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​​Bringing Science and Society Together 

Why should I participate in a clinical trial?

Participants in clinical trials can play a more active role in their own health care, gain access to new research treatments before they are widely available, and help others by contributing to medical research. It is no exaggeration to say that a large share of the credit for current treatment successes belongs to the people who participated in the clinical trials conducted over the last decade.

Are clinical trials safe?

Clinical trials are conducted according to a strict oversight by the Food and Drug Administration (FDA). The FDA sets the rules to make sure that people who agree to be in studies are treated safely.

All clinical research plans—known as “research protocols”—must go through a rigorous process to ensure that the research is not only scientifically sound, but also safe for study volunteers’ health and human rights. All research studies conducted in the U.S. must abide by the ethical principles found in the Declaration of Helsinki, Good Clinical Practice (GCP) guidelines, and other strict federal guidelines. Clinical trials also enlist the support of Institutional Review Boards (IRB) to protect participants’ safety. An IRB is an independent group made up of scientists, doctors and other people. IRBs play a critical role in protecting the interests of study volunteers by ensuring that any risks to their safety are minimized and study volunteers’ rights are fully protected.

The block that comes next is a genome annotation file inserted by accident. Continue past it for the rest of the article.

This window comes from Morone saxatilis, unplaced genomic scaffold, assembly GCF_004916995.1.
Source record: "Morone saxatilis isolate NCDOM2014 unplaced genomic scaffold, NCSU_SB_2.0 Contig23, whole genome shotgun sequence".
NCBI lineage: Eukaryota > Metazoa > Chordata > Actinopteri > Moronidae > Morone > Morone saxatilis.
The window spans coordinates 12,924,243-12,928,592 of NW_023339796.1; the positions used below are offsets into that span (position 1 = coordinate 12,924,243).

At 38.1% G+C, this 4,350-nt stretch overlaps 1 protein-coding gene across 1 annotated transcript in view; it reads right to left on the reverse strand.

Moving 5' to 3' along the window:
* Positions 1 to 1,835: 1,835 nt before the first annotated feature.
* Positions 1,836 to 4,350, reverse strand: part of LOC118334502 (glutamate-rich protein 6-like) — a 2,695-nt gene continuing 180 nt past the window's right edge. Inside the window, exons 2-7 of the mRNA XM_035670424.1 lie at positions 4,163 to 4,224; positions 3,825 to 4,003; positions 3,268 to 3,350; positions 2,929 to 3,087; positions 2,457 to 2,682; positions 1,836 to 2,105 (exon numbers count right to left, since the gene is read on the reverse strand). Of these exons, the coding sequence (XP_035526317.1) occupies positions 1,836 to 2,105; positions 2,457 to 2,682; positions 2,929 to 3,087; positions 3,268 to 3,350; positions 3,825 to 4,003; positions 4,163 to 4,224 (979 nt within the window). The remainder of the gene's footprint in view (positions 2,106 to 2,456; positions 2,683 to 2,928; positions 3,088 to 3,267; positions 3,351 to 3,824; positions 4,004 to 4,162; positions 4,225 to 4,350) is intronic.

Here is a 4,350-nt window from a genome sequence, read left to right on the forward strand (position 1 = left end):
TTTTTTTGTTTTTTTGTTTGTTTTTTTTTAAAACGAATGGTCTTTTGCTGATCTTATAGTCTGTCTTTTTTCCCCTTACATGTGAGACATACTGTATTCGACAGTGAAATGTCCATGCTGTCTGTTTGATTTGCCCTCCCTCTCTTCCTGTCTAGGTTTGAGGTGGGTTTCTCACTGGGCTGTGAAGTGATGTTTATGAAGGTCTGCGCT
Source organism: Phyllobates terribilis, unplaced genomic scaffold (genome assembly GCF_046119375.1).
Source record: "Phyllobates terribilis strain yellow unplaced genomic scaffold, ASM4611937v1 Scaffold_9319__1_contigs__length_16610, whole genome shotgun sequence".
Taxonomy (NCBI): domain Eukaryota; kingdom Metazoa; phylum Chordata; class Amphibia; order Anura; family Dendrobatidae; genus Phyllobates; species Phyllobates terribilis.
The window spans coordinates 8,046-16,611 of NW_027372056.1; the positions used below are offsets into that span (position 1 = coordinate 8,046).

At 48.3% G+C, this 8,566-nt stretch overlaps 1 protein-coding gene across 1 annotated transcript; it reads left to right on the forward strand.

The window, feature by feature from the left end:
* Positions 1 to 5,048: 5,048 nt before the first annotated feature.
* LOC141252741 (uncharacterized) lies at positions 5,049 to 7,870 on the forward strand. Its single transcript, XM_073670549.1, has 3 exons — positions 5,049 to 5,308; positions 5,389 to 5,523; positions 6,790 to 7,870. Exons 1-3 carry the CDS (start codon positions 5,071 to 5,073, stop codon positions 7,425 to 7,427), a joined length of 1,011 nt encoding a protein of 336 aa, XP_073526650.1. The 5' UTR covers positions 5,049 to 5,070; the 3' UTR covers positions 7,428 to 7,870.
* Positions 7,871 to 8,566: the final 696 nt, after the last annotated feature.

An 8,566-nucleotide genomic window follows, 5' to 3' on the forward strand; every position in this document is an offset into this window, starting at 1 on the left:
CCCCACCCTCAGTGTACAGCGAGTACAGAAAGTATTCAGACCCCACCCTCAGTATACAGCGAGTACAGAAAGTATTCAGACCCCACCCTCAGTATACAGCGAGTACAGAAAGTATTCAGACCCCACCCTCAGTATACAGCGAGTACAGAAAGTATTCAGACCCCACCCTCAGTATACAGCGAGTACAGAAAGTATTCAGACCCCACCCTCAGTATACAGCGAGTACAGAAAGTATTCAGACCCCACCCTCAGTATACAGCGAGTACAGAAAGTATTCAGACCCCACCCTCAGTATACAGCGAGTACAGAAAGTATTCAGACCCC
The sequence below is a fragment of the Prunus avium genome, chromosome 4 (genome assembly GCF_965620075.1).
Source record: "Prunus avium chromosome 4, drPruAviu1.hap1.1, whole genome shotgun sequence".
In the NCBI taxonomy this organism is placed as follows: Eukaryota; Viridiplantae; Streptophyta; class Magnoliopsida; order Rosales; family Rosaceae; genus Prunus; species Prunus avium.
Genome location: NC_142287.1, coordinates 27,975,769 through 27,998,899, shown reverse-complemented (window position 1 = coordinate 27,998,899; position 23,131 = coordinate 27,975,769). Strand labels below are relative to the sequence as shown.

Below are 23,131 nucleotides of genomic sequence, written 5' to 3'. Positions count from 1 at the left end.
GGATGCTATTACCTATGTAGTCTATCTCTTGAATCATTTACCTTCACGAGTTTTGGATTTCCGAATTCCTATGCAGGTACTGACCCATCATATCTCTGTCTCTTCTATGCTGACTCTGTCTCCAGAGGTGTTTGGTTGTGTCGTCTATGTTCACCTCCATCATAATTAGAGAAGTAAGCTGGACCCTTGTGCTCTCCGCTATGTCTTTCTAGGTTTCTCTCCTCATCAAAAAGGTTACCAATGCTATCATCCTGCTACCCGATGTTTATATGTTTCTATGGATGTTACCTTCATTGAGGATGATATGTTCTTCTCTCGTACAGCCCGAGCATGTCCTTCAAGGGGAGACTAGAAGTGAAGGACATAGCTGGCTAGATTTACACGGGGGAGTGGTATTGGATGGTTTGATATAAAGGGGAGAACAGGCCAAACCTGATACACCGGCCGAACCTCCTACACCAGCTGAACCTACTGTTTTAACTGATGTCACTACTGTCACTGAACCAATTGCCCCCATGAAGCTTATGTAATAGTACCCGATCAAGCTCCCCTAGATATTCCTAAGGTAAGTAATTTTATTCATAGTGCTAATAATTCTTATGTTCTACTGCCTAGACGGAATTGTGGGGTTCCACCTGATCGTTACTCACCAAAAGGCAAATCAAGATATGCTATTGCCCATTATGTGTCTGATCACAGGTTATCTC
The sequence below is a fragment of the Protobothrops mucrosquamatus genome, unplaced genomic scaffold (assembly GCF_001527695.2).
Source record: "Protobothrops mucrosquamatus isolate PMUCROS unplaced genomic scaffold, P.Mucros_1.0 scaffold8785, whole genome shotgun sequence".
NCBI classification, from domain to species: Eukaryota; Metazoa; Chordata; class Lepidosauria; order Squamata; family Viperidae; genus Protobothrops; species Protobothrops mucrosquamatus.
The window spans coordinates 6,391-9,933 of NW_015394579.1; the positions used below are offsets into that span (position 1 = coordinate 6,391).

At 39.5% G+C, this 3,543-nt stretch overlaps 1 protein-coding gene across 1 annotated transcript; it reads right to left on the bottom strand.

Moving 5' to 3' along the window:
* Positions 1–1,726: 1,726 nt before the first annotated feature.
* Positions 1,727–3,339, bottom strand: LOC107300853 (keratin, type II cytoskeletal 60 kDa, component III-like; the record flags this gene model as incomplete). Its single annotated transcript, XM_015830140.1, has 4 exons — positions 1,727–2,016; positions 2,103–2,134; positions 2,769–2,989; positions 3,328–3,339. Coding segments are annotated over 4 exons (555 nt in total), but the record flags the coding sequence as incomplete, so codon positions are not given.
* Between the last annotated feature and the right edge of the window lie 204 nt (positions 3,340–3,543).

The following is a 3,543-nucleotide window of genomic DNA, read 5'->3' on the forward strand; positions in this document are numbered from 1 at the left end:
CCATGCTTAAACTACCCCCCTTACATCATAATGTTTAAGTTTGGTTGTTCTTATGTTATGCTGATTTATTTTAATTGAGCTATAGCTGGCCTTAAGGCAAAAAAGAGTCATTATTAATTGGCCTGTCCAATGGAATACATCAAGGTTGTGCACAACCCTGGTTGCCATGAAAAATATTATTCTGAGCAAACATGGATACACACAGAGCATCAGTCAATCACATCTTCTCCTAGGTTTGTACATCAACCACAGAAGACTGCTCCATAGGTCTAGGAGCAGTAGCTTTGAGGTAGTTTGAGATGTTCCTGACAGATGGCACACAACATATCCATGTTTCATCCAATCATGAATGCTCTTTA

While study volunteers’ safety is paramount, there may be risks, both known and unknown, associated with taking an experimental treatment. When considering participation, it’s critical to understand the known potential side effects and weigh these with any potential benefits. Moreover, as a study volunteer, its crucial to know what to do if a complication should arise.

What can volunteers expect if they choose to participate?

Participants receive a physical examination and their medical histories are reviewed by a research staff member once they are enrolled in the study. The volunteers’ health will continue to be monitored during and after the trial. A detailed description of what’s expected of volunteers will be outlined in consent forms along with specific clinical trial information.

What is Informed Consent?

Informed consent means that the volunteer agrees to participate in the trial under conditions explained by the investigators. However, the volunteer is not legally bound to remain in the trial, and may leave at any time without penalty. It is hoped that volunteers will remain in the trial so that study results are not skewed by dropouts.

Informed consent will review information such as:
• The study's plan
• Treatment to be given during the trial
• Tests that will be carried out
• Follow-up procedures after the trial
Once signed, all Mountain View Clinical Research volunteers will be given a copy of their Informed Consent.

Call us with any questions about how to enroll at (720) 941-9363.